By the Institute for Safe Medication Practices
Without a doubt, the series of ISMP Medication Safety Self-Assessment® tools (www.ismp.org/selfassessments/) is among the most important activities ISMP has undertaken to help advance medication error prevention efforts. ISMP is excited to announce it is launching a groundbreaking new medication safety self-assessment that will help hospitals, long-term care facilities, and certain outpatient facilities evaluate their best practices related to high-alert medications, identify opportunities for improvement, and track their experiences over time. Many key professional and accrediting organizations have endorsed the new ISMP Medication Safety Self-Assessment® for High-Alert Medications (see Table 1 at end of article). Participation in the new self-assessment will help healthcare organizations analyze how they are meeting requirements for managing high-alert medications from regulatory and accrediting agencies, such as the Centers for Medicare & Medicaid Services (CMS) and The Joint Commission.
High-alert medications, a term first coined by ISMP in 1997, are defined as those drugs that bear a heightened risk of causing significant patient harm when used in error. Although mistakes may or may not be more common with these drugs, the consequences of an error are clearly more devastating to patients.
Overview of the New Self-Assessment
Targeted high-alert medications. The new ISMP Medication Safety Self-Assessment® for High-Alert Medications is being funded through a contract with the US Food and Drug Administration (FDA) Professional Affairs and Stakeholder Engagement/Safe Use Initiative, and will focus on best practices for high-alert medications in general, along with eleven specific medication categories:
- Neuromuscular Blocking Agents
- Concentrated Electrolytes Injection
- Magnesium Sulfate Injection
- Moderate Sedation in Adults and Children, Minimal Sedation in Children
- Insulin, Subcutaneous and Intravenous
- Lipid-Based Medications and Conventional Counterparts
- Methotrexate for Non-Oncologic Use
- Chemotherapy, Oral and Parenteral
- Neuraxial Opioids and/or Local Anesthetics
Several changes have been made to this particular self-assessment as compared to ISMP’s other self-assessments to make the tool easier to use. Participants can choose one or more of the high-alert medication sections to assess. They can complete the tool in phases, responding to just the sections on the high-alert medication categories used in their facilities. They can even submit their findings anonymously to ISMP as each section is completed. More details about this process follow.
Organizations that will benefit. Healthcare organizations that can benefit from the new self-assessment include hospitals, health systems, long-term care facilities, and some outpatient facilities, such as ambulatory surgery centers, emergency/urgent care facilities, oncology clinics, treatment centers, dental surgery centers, endoscopy centers, and diagnostic testing centers. A separate set of general demographic questions are provided for inpatient and outpatient facilities, and the self-assessment items are designed for diverse healthcare settings that use any or all of the targeted high-alert medications.
Self-assessment items. When developing the assessment for high-alert medications, ISMP worked with an expert Advisory Group to ensure that the systems and practices most crucial for patient safety were included, and that the recommendations were achievable in a broad range of healthcare facilities. Keep in mind that ISMP is not a standards setting organization. As such, the self-assessment items do not represent a minimum standard of practice and should not be considered as such. In fact, some of the self-assessment items represent innovative practices and system enhancements that are not widely implemented in healthcare facilities today. Their value in reducing errors is grounded in scientific research and/or a collaborative agreement by the expert Advisory Group regarding items included in the assessment.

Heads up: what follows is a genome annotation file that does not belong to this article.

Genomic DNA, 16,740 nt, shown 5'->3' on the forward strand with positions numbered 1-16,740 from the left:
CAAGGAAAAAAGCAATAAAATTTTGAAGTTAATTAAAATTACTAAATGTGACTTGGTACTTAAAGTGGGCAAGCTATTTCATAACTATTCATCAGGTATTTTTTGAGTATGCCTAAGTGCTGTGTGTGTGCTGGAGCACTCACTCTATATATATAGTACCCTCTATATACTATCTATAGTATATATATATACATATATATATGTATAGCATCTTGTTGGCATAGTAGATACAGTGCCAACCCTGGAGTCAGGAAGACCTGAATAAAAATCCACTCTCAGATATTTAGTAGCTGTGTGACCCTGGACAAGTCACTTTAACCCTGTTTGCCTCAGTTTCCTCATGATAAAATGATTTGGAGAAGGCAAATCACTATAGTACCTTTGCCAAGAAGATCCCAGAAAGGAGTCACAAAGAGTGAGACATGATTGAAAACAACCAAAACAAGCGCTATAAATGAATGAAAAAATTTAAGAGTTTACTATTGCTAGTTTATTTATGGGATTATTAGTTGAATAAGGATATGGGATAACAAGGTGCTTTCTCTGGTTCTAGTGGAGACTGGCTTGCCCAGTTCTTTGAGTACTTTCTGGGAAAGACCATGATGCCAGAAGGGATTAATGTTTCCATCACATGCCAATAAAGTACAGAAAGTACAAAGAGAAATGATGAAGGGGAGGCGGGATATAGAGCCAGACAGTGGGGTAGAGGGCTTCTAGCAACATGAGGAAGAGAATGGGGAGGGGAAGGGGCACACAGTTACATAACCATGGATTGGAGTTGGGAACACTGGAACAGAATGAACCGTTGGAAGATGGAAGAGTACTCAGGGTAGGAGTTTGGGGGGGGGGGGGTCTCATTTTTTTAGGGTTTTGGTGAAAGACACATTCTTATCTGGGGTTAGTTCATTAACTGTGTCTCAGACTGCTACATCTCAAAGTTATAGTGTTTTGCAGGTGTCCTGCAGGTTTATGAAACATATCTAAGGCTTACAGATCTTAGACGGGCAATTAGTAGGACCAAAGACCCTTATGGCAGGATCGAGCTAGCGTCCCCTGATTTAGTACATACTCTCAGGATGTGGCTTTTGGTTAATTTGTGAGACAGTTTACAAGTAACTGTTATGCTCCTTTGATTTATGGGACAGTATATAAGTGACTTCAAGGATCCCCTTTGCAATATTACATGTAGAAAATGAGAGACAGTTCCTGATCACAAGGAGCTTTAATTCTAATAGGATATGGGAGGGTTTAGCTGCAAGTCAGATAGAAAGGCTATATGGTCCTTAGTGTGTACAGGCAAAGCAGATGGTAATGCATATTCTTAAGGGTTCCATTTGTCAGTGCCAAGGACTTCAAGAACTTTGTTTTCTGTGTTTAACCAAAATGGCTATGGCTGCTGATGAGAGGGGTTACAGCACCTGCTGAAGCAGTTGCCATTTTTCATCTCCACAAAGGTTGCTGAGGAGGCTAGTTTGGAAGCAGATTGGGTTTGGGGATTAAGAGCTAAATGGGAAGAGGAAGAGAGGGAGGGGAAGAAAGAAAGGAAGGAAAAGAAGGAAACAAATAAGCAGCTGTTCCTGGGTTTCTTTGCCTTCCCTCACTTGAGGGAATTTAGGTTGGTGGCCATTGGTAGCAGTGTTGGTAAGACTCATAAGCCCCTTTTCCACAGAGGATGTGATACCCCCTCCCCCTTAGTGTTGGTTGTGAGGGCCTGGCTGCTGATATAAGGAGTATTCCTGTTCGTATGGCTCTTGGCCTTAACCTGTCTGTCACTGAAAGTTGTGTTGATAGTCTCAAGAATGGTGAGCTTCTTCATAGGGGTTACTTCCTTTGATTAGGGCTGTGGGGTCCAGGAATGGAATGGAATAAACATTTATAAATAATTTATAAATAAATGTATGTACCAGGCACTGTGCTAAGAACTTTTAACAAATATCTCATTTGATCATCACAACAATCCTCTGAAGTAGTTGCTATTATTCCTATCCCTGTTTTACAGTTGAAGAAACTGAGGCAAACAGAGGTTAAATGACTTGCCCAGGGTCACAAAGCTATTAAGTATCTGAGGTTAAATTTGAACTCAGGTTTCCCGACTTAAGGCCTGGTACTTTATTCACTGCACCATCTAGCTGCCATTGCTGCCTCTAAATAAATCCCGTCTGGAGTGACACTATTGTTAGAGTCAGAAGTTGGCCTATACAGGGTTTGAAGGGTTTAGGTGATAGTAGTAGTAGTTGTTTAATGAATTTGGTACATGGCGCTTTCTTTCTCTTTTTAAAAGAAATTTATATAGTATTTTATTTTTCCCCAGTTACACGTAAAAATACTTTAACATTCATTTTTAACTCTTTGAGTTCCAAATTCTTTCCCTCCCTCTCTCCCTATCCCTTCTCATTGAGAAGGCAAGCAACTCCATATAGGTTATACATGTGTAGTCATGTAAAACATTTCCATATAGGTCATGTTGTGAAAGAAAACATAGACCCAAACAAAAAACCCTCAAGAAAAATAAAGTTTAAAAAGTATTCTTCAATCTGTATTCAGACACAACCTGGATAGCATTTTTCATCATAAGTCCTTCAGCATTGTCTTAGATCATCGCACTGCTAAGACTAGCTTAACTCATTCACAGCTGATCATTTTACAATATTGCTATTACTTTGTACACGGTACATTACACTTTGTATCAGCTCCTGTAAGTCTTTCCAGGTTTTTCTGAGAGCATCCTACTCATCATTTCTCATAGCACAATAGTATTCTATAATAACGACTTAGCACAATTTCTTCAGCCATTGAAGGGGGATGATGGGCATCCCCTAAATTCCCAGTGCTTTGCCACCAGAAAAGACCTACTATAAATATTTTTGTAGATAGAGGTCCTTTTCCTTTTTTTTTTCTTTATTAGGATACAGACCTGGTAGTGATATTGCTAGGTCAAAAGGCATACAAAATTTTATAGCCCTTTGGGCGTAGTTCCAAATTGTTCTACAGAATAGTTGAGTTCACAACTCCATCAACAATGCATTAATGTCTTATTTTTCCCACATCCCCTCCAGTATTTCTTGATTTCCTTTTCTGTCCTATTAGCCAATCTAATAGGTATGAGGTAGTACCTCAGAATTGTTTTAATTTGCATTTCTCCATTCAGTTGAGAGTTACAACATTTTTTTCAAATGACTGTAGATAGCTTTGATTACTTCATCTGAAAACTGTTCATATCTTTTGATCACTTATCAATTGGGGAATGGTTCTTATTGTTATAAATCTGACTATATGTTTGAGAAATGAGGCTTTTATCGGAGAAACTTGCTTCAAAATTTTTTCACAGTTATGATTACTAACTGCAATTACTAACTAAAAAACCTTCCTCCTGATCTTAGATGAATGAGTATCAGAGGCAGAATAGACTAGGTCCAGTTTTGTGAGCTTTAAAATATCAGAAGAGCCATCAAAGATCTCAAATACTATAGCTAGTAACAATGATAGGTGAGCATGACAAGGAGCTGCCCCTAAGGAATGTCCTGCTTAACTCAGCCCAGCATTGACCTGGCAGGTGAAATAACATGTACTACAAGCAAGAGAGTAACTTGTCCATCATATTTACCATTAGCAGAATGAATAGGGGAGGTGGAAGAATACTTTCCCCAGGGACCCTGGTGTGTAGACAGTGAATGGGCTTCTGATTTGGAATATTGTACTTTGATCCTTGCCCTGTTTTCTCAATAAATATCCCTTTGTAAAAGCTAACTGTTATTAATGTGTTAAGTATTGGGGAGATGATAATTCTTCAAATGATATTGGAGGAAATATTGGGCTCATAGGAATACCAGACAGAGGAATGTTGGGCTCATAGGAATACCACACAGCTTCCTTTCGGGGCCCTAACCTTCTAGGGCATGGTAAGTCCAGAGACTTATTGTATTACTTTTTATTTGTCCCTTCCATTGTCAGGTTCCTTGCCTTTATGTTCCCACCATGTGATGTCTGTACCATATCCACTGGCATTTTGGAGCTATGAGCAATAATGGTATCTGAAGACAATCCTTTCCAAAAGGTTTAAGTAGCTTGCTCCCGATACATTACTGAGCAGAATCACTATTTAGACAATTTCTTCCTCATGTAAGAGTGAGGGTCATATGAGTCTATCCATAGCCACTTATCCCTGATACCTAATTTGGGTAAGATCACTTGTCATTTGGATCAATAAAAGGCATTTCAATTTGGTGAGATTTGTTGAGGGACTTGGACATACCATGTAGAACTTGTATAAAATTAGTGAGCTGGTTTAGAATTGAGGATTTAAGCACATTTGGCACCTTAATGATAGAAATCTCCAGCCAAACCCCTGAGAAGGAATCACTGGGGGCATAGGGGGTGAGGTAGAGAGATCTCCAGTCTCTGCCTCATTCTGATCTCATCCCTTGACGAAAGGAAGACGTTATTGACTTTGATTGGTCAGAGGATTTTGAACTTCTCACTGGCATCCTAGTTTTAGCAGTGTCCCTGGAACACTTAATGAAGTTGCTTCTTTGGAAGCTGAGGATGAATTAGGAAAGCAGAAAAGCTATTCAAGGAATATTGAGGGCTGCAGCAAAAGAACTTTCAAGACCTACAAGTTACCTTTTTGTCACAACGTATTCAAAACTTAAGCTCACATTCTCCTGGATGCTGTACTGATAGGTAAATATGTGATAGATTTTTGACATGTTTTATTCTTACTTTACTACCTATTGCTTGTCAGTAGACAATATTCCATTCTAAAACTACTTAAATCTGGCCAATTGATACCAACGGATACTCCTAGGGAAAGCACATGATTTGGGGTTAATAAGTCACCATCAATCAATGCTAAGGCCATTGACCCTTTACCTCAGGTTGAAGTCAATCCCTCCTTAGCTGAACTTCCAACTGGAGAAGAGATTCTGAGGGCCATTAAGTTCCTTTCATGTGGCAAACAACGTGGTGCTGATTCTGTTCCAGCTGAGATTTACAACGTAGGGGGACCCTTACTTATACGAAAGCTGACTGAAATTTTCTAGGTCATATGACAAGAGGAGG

Weighted scores. Healthcare organizations can use this unique tool in their own medication safety efforts. However, only organizations that submit their assessment findings to ISMP anonymously via a secure internet portal by February 28, 2018, will be able to obtain weighted scores based on their assessment, so they can compare themselves to demographically similar organizations nationally. To determine a weight for each self-assessment item, ISMP used a standard process to independently evaluate each item to determine its impact on patient safety and its ability to sustain improvement. Most of the self-assessment items are weighted in a way that results in no numerical score (zero value) unless there is partial or full implementation of the item. However, some of the self-assessment items are weighted in a way that results in no numerical score unless there is full implementation of the item throughout the organization.
Protection of anonymous results submitted to ISMP. Although demographic information is collected as part of the assessment process, ISMP will NOT be able to identify individual facilities that have entered and/or submitted information. In addition, ISMP is a federally certified patient safety organization (PSO), which affords an even higher level of protection when clinicians and organizations choose to submit error data and other patient safety work to ISMP. If self-assessment information is collected within the organization’s patient safety evaluation system and submitted to ISMP as patient safety work product, the information is granted protection from discovery in connection with a federal, state, or local civil, administrative, or disciplinary proceedings. No contract with ISMP is required for this legal protection.
Details on Participation
Obtaining the free assessment tool. The new assessment tool is now available on the ISMP website at: www.ismp.org/selfassessments/saham. The tool (workbook) is available for download, and directions for creating a free account to use the online self-assessment form are available at this site. The online form can be used to record responses, and information entered can be saved and revisited for later completion. If using the online form to complete the assessment, the general demographics section and the general high-alert medications section will need to be completed and submitted to ISMP in order to gain access to all sections of the assessment. The online form is also used to submit your results to ISMP anonymously.